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Southport Reporter®

Edition No. 132

Date:- 03 January 200

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Recycling your old mobile for charity makes Sense

IF you've been lucky enough to get a new mobile phone for Christmas, why riot spread a little festive cheer by donating your old handset to national deafblind charity Sense.

Millions of mobiles are sold over the Christmas period and most of the old models will gather dust in a drawer or are thrown in the bin. Sense is asking our readers to send in their old phones to help raise money for children and adults across the UK who are both deaf and blind.

The charity will receive on average £5 for each recyclable phone. Funds raised will help to provide services such as assessments for deaf and blind babies and summer holidays for deathblind children, as well as vital support for those in later life whose sight and hearing are impaired.

Julia Barraclough, Events Fundraiser, says:- "The mobile phone recycling scheme is a great way to raise funds for a Worthwhile cause. Lots of people receive new phones at Christmas and just throw their old one away, but it con so easily be put to good use.

It's free to send to your Phone to us and by taking the time to pop your unwanted handset into an envelope, you'll make a huge difference to the lives of thousands of deafblind people across the country."

If you have an unwanted mobile phone, please Post it in a strong envelope that is clearly marked:- FOR SENSE to:--

FOR SENSE

THE RECYCLING CENTRE
FREEPOST NATS224
PETERBOROUGH
PE2 6BR

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North West Housing Market Review 2003

SOUTH LIVERPOOL and Stockton Heath have been highlighted as 2003 property hotpots by Bradford & Bingley Estate Agents with some areas enjoying staggering 50% increases in prices.

Bradford & Bingley Estate Agents' North West area managing director, Andrew Pennells told us that:- "South Liverpool in particular has witnessed phenomenal prices rises in the bottom end rung of the market of 50% and a lower but still impressive increase of 25% in the top end. The announcement that the city was to be European City of Culture in 2008 was the trigger which lit the fuse for a dramatic surge in interest."

Stockton Heath also proved a popular hotspot with buyers during the year. Its commutable distance from Manchester and easy motorway access led to average prices rises of 20%.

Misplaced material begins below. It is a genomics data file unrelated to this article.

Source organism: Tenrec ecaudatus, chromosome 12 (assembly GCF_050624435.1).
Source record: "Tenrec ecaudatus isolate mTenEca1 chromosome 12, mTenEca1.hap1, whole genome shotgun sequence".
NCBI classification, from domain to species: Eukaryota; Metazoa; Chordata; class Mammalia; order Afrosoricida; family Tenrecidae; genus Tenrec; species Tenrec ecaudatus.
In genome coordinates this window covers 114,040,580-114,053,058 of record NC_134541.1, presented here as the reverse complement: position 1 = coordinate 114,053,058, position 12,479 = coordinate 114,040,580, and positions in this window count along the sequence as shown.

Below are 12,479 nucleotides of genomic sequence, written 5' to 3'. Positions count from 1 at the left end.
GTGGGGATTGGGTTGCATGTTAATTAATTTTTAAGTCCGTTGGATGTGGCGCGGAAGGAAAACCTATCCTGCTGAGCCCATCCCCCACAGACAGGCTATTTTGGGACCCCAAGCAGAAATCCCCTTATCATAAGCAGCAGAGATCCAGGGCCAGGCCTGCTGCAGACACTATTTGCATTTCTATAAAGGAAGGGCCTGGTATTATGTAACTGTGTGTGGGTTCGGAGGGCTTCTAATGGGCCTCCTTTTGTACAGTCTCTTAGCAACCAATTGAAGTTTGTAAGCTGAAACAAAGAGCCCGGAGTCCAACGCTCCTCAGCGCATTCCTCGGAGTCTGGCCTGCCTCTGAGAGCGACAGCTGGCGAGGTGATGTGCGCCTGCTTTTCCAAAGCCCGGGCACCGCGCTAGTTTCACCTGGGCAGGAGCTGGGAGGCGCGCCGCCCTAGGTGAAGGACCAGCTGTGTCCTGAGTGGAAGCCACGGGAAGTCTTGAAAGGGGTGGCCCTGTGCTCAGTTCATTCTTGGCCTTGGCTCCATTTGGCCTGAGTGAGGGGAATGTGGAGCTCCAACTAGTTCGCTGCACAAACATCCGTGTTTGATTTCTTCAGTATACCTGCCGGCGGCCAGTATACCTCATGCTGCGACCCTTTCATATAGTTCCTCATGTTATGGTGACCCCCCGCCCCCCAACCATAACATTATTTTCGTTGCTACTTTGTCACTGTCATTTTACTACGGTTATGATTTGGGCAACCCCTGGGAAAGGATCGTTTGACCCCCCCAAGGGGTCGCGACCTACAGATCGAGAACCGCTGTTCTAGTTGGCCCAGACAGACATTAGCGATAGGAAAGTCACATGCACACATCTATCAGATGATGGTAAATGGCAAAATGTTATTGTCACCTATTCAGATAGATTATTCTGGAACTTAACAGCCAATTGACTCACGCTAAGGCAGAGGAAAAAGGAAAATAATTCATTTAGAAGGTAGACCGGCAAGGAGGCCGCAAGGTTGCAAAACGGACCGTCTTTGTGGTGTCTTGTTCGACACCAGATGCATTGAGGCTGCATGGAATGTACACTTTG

The housing market offered a year of two distinct halves according to Bradford & Bingley Estate Agents' review. The traditional spring surge coincided with the Iraqi conflict and brought the market to a virtual standstill. Once hostilities were over the market picked up well, culminating in one of the busiest autumns for a decade.

Looking ahead for the market in 2004, Andrew Pennells continued:- "The housing market will remain stable with interest and prices possibly spreading into North Liverpool. 1 think we will see a steady national price inflation of around 5-7% as long as it is not affected by outside influences. The strong activity we have experienced in the second half of 2003 should continue well into the New Year with a rush of sellers taking advantage of renewed buyer confidence.

There are several more domestic related challenges facing the residential housing industry in the next 12 months. Although further Base Rate increases are expected, it is likely to rise by only between 0.75%-1.25% in 2004. Such increases are unlikely to trigger a slump, as even if it rises to 5%, mortgage rates will remain at historically low levels.

Affordability will remain the key to buyer confidence. However, possible tax rises, which are being mooted by many commentators to be announced in the Chancellor's Spring Budget and increases in Stamp Duty could have a seriously damaging affect on the market, leading to buyers thinking twice before purchasing a new home.

Although I would certainly welcome a reorganisation of the stamp duty bands into a more sensible system the last thing the market needs is any major increases in what many homebuyers consider to be an already expensive and unfair tax."

Southport Reporter is a registered Trade Mark.   Copyright © Patrick Trollope 2003.